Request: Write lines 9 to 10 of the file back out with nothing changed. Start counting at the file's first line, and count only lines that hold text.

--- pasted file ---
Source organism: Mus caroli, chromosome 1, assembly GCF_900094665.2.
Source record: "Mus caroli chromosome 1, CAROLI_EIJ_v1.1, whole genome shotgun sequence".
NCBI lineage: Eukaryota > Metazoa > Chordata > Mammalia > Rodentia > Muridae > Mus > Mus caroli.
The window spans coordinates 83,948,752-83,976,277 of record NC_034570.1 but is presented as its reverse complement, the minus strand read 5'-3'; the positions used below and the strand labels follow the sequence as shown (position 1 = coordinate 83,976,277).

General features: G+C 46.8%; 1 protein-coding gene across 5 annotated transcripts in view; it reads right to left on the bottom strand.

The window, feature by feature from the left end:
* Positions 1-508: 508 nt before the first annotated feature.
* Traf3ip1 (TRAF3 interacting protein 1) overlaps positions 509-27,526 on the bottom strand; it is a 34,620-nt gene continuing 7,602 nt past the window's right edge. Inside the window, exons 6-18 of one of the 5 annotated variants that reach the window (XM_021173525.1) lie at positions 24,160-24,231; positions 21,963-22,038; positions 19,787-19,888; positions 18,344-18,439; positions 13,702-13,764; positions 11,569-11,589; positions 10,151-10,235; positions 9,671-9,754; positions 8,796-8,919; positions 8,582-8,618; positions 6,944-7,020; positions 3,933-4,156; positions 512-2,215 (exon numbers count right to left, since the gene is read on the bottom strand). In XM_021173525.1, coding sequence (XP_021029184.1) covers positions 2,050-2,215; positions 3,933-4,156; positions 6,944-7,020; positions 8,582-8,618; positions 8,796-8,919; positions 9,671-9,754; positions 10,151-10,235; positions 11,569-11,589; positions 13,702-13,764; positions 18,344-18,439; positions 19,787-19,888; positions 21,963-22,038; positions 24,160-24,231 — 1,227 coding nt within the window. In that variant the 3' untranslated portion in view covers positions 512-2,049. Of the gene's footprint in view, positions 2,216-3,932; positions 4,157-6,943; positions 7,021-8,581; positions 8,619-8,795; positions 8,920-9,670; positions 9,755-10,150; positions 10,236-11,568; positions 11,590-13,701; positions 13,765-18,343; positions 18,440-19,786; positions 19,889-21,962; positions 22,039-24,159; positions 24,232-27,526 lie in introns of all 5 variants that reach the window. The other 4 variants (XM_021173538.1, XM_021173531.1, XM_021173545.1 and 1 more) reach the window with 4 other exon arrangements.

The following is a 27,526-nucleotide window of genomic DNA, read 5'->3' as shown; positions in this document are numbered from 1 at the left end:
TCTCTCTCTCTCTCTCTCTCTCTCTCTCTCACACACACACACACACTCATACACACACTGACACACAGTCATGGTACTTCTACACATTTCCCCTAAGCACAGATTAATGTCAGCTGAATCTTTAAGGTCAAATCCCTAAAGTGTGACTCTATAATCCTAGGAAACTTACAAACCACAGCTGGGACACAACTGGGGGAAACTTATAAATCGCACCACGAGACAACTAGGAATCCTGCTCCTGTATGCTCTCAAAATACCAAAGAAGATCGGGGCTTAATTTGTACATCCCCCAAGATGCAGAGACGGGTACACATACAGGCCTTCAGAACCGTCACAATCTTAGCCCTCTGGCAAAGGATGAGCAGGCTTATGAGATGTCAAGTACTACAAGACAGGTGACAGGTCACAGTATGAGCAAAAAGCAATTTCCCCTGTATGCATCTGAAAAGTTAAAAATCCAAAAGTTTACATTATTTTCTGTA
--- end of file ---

The following is a 27,526-nucleotide window of genomic DNA, read 5'->3' as shown; positions in this document are numbered from 1 at the left end:
TCTCTCTCTCTCTCTCTCTCTCTCTCTCTCACACACACACACACACTCATACACACACTGACACACAGTCATGGTACTTCTACACATTTCCCCTAAGCACAGATTAATGTCAGCTGAATCTTTAAGGTCAAATCCCTAAAGTGTGACTCTATAATCCTAGGAAACTTACAAACCACAGCTGGGACACAACTGGGGGAAACTTATAAATCGCACCACGAGACAACTAGGAATCCTGCTCCTGTATGCTCTCAAAATACCAAAGAAGATCGGGGCTTAATTTGTACATCCCCCAAGATGCAGAGACGGGTACACATACAGGCCTTCAGAACCGTCACAATCTTAGCCCTCTGGCAAAGGATGAGCAGGCTTATGAGATGTCAAGTACTACAAGACAGGTGACAGGTCACAGTATGAGCAAAAAGCAATTTCCCCTGTATGCATCTGAAAAGTTAAAAATCCAAAAGTTTACATTATTTTCTGTA